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How to Stop That Unruly Neighbor From Ruining Your Sale

The New York Times // Jun 30, 2018

Q: I am writing to you on behalf of my lovely neighbors, who have been harassed for years by a neighbor who shares their driveway and often blocks them in. Now they have put their home up for sale and he’s at every open house intimidating potential buyers. We live in a great community in Bay Ridge, Brooklyn. He’s the bad seed on the block. It seems the real estate agent can’t handle him. What can my neighbors do?

A: The neighbor has a financial interest in behaving nicely while the house is on the market. If the house sells for less than it’s worth because of his theatrics, other homes in the immediate area (including his own) could see a drop in value.

The neighbor’s antics may backfire in another way, too. Someone will buy that house eventually, and he will have to live alongside that person (and continue to share the driveway). If he shows himself to be an unpleasant person, he may attract a buyer willing to take him on. “The person who ends up buying it is going to be somebody who can take it,” said Anna Shagalov, an associate broker with Halstead. Such a neighbor will be primed for confrontation, “and that is not in their best interests.”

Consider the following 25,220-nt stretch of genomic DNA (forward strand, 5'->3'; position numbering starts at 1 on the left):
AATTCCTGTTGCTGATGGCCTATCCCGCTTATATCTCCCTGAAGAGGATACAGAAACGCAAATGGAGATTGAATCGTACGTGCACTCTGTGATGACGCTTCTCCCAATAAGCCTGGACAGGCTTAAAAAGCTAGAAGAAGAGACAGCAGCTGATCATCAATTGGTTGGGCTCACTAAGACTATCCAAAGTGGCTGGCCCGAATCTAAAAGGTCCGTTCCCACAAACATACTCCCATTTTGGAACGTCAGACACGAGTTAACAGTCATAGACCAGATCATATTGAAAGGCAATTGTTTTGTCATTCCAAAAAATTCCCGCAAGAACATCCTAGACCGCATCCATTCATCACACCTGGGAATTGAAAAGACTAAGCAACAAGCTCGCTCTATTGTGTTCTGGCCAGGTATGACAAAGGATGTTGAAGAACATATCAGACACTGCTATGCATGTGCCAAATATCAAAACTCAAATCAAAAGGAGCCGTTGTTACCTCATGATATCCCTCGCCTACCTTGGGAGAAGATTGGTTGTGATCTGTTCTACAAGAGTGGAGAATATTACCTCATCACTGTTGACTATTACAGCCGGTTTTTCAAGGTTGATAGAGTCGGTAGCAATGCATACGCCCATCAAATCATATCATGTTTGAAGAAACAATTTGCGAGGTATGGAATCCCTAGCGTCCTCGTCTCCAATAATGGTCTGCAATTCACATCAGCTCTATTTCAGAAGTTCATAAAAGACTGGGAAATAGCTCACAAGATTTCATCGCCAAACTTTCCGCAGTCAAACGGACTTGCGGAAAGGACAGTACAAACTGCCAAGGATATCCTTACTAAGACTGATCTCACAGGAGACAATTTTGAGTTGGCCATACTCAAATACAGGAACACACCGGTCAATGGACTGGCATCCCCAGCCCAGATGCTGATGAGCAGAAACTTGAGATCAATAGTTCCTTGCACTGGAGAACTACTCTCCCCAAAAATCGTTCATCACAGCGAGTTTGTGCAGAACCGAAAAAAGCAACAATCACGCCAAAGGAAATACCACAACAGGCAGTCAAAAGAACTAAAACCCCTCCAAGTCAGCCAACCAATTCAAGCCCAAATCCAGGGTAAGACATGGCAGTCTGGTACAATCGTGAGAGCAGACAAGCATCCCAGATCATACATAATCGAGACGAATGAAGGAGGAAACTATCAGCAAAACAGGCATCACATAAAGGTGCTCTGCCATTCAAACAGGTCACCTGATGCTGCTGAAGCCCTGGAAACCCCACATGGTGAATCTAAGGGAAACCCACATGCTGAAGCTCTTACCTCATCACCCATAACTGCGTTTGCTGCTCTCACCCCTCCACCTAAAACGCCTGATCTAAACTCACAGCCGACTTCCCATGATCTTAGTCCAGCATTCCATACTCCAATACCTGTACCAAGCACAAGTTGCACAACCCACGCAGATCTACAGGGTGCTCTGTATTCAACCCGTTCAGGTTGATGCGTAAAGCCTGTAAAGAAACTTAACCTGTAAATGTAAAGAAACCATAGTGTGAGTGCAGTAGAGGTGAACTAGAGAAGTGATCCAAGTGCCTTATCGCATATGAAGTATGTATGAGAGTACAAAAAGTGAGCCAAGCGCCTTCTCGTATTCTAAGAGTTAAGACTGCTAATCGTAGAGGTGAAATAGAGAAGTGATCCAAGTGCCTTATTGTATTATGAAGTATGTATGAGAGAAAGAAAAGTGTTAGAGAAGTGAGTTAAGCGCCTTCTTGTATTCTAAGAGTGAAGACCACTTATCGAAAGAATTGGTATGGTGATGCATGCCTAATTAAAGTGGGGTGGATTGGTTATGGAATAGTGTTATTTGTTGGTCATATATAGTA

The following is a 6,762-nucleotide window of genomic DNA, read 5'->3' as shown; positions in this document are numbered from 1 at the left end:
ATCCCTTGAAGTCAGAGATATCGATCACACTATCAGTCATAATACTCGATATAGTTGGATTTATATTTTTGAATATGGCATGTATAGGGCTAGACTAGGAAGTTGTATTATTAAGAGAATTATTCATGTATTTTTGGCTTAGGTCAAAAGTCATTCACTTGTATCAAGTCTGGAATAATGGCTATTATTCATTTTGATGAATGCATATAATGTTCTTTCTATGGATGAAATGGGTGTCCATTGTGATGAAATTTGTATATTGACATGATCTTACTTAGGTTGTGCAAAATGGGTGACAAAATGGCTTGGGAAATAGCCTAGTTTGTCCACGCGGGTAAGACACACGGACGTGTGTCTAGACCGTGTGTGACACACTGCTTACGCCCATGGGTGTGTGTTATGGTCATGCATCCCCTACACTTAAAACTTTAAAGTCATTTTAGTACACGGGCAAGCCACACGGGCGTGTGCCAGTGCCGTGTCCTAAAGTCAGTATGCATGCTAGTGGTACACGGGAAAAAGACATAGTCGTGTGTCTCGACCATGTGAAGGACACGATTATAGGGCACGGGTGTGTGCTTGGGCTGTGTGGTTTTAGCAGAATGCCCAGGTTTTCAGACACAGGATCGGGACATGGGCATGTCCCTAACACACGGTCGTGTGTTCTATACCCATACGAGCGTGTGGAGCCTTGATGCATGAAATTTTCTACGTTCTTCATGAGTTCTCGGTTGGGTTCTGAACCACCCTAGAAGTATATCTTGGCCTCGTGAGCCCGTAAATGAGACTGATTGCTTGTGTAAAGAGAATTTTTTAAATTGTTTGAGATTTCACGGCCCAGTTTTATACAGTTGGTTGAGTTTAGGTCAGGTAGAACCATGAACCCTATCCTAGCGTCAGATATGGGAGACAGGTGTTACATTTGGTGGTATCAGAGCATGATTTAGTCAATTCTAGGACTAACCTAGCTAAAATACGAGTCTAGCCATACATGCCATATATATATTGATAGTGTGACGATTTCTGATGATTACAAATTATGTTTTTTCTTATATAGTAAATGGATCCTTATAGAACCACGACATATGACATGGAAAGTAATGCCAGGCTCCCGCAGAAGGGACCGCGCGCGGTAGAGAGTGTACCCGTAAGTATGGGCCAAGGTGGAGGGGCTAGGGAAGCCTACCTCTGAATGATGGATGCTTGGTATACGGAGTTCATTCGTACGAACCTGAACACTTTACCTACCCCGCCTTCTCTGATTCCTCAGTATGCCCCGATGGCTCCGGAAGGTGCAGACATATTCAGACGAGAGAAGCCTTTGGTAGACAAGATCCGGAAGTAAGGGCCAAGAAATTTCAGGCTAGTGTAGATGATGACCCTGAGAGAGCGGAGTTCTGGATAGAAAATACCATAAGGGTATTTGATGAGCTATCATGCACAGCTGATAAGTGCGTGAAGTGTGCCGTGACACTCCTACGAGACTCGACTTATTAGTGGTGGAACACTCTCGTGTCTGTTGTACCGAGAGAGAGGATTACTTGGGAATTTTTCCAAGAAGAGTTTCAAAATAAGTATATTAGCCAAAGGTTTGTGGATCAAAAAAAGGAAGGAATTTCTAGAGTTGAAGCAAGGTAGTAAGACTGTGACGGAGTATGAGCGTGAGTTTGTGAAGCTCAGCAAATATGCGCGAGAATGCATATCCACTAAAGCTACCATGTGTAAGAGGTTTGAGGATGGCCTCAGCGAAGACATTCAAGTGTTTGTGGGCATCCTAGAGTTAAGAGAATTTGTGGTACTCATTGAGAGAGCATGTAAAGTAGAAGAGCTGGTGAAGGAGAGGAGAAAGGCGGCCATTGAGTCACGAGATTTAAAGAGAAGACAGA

The seller, or the real estate broker, should explain to the neighbor that his attitude is self-defeating. Be positive and try to enlist him in the sales effort. After all, a quick sale means a swift end to a long, unpleasant relationship. Ask him what can be done to appease him.

If the neighbor refuses to cooperate, the seller could make the open house a boisterous one, with distractions like balloons, a food truck and coffee. “Even if he’s ranting in the corner, he gets drowned out,” said John W. Harrison, an associate broker at CORE. “Really, all you’re trying to do is curate the purchaser’s first impression.”
Even if the neighbor is on his best behavior during the open house, the seller may still need to disclose past confrontations over the shared driveway, depending on what information the buyer requests in the contract.

Original Article: The New York Times